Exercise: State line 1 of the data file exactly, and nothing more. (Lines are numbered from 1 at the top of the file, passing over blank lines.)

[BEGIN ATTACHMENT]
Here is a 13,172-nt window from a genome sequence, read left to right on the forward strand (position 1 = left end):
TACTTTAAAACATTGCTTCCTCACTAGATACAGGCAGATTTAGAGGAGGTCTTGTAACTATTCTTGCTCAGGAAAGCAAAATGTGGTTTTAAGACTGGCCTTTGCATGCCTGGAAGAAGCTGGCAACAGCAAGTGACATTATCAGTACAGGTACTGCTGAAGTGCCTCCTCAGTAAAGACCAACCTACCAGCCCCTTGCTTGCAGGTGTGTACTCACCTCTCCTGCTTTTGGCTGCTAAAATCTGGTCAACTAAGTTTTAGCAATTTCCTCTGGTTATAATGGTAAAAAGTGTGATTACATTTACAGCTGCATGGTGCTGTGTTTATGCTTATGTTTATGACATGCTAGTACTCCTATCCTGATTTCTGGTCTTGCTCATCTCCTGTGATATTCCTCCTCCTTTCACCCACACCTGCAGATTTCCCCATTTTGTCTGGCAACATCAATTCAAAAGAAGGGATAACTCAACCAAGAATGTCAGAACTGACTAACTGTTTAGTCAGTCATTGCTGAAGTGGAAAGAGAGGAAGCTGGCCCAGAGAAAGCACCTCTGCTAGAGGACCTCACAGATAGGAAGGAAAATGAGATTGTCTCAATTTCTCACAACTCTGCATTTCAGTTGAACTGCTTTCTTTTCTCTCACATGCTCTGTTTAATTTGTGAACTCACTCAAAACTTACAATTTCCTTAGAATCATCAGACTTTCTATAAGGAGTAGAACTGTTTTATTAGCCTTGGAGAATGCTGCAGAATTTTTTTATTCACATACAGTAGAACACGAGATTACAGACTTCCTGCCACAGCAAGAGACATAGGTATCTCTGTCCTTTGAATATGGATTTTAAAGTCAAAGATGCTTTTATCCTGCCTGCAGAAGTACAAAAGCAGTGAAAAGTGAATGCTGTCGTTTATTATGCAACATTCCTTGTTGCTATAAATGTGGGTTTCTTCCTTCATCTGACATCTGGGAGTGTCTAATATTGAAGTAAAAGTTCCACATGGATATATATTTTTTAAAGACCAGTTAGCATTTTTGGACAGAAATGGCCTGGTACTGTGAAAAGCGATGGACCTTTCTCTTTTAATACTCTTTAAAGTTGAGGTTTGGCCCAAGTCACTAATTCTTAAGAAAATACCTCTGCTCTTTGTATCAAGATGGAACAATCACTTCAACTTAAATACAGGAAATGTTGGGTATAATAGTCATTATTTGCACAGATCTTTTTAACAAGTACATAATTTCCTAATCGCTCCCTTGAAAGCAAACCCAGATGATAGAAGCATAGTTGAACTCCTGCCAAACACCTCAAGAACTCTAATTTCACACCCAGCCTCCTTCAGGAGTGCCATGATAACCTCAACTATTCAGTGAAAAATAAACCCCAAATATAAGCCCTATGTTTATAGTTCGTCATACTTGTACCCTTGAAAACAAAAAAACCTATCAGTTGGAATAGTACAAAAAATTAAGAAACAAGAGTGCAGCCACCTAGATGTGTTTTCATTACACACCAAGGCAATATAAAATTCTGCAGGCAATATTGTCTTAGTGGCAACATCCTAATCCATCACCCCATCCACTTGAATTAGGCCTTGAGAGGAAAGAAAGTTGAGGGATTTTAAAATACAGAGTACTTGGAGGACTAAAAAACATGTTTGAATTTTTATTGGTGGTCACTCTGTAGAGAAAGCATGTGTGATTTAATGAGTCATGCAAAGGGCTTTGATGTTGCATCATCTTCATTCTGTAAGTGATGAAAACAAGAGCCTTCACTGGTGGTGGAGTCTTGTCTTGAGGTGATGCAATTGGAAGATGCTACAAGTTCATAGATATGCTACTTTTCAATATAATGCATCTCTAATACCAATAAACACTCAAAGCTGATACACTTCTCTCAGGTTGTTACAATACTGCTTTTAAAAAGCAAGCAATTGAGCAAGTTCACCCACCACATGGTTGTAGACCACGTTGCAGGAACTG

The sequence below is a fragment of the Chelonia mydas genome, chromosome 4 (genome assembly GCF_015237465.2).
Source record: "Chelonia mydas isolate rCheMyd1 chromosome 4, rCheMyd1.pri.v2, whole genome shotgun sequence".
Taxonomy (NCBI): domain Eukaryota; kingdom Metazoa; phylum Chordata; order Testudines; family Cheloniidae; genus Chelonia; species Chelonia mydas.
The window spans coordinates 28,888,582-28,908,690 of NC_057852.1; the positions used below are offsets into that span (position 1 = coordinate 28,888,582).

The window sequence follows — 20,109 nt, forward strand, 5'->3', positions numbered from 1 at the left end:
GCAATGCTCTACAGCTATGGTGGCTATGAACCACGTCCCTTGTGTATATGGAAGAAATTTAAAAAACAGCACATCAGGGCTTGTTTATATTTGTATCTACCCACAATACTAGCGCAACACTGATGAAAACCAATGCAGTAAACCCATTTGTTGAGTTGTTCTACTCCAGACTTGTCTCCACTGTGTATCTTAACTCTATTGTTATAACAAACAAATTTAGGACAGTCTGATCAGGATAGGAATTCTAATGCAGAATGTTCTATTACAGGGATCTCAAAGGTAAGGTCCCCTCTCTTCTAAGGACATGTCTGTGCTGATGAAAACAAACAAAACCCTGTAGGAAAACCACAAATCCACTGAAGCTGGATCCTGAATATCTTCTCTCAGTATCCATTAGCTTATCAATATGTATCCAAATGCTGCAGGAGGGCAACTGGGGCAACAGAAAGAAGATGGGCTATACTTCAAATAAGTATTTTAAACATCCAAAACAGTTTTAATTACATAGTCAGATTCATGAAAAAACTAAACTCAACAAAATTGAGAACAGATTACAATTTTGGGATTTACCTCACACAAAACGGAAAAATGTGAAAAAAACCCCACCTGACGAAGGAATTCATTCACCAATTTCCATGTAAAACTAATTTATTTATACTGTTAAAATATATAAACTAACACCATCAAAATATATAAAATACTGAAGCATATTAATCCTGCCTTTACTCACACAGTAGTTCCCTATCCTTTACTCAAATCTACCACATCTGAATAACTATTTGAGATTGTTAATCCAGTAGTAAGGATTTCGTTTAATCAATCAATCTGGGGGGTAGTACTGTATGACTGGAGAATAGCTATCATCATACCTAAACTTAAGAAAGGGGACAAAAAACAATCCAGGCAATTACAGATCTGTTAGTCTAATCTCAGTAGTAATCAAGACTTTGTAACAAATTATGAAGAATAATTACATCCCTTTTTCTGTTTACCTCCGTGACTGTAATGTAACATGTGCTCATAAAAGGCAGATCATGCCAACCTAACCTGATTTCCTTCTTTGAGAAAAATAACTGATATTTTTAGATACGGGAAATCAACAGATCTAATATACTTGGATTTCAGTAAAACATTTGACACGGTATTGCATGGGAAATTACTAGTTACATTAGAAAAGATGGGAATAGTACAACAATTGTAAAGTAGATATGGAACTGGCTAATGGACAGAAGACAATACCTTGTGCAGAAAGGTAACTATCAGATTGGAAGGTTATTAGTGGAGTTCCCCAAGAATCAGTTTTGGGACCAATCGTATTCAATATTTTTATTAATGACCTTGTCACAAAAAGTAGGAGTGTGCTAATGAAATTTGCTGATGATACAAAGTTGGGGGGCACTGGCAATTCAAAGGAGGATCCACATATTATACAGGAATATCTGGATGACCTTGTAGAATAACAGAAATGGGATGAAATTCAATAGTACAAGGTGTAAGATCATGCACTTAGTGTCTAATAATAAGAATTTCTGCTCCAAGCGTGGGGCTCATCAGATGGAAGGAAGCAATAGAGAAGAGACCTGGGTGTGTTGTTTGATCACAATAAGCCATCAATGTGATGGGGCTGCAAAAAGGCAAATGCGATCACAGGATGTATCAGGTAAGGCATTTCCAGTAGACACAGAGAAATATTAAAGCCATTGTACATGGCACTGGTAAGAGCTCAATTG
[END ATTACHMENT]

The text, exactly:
Here is a 13,172-nt window from a genome sequence, read left to right on the forward strand (position 1 = left end):